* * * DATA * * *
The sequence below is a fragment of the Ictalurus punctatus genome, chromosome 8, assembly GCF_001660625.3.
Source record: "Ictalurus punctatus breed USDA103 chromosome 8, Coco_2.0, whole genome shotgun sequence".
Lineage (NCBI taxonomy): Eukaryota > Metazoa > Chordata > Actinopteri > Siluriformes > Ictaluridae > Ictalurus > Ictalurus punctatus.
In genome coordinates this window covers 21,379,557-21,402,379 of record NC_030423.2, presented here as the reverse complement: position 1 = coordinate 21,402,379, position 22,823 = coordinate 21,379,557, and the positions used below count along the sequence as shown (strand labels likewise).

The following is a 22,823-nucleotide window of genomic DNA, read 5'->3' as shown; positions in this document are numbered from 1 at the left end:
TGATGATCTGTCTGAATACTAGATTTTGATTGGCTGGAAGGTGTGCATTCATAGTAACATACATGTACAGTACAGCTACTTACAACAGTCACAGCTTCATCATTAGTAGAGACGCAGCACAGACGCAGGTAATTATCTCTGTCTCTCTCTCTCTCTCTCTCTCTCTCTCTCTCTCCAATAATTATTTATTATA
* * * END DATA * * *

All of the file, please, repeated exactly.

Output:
The sequence below is a fragment of the Ictalurus punctatus genome, chromosome 8, assembly GCF_001660625.3.
Source record: "Ictalurus punctatus breed USDA103 chromosome 8, Coco_2.0, whole genome shotgun sequence".
Lineage (NCBI taxonomy): Eukaryota > Metazoa > Chordata > Actinopteri > Siluriformes > Ictaluridae > Ictalurus > Ictalurus punctatus.
In genome coordinates this window covers 21,379,557-21,402,379 of record NC_030423.2, presented here as the reverse complement: position 1 = coordinate 21,402,379, position 22,823 = coordinate 21,379,557, and the positions used below count along the sequence as shown (strand labels likewise).

The following is a 22,823-nucleotide window of genomic DNA, read 5'->3' as shown; positions in this document are numbered from 1 at the left end:
TGATGATCTGTCTGAATACTAGATTTTGATTGGCTGGAAGGTGTGCATTCATAGTAACATACATGTACAGTACAGCTACTTACAACAGTCACAGCTTCATCATTAGTAGAGACGCAGCACAGACGCAGGTAATTATCTCTGTCTCTCTCTCTCTCTCTCTCTCTCTCTCTCTCTCCAATAATTATTTATTATA